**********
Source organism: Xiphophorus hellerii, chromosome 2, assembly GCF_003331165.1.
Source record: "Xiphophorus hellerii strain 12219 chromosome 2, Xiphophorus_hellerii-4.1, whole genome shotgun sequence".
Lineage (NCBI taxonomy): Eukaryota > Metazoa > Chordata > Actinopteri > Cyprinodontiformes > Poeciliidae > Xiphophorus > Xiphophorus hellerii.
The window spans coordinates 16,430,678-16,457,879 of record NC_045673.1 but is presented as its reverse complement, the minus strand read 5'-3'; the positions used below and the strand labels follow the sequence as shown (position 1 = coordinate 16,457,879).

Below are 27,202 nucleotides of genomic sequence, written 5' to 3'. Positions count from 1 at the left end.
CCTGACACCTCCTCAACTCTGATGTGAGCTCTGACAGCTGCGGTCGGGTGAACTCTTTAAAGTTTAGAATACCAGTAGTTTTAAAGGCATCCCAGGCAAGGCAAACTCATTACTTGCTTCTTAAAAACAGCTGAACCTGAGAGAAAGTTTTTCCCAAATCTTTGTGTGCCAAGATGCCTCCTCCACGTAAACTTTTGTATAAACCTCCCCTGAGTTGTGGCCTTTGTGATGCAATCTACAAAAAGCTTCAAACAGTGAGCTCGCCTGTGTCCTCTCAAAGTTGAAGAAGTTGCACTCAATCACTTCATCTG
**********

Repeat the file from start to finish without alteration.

Source organism: Xiphophorus hellerii, chromosome 2, assembly GCF_003331165.1.
Source record: "Xiphophorus hellerii strain 12219 chromosome 2, Xiphophorus_hellerii-4.1, whole genome shotgun sequence".
Lineage (NCBI taxonomy): Eukaryota > Metazoa > Chordata > Actinopteri > Cyprinodontiformes > Poeciliidae > Xiphophorus > Xiphophorus hellerii.
The window spans coordinates 16,430,678-16,457,879 of record NC_045673.1 but is presented as its reverse complement, the minus strand read 5'-3'; the positions used below and the strand labels follow the sequence as shown (position 1 = coordinate 16,457,879).

Below are 27,202 nucleotides of genomic sequence, written 5' to 3'. Positions count from 1 at the left end.
CCTGACACCTCCTCAACTCTGATGTGAGCTCTGACAGCTGCGGTCGGGTGAACTCTTTAAAGTTTAGAATACCAGTAGTTTTAAAGGCATCCCAGGCAAGGCAAACTCATTACTTGCTTCTTAAAAACAGCTGAACCTGAGAGAAAGTTTTTCCCAAATCTTTGTGTGCCAAGATGCCTCCTCCACGTAAACTTTTGTATAAACCTCCCCTGAGTTGTGGCCTTTGTGATGCAATCTACAAAAAGCTTCAAACAGTGAGCTCGCCTGTGTCCTCTCAAAGTTGAAGAAGTTGCACTCAATCACTTCATCTG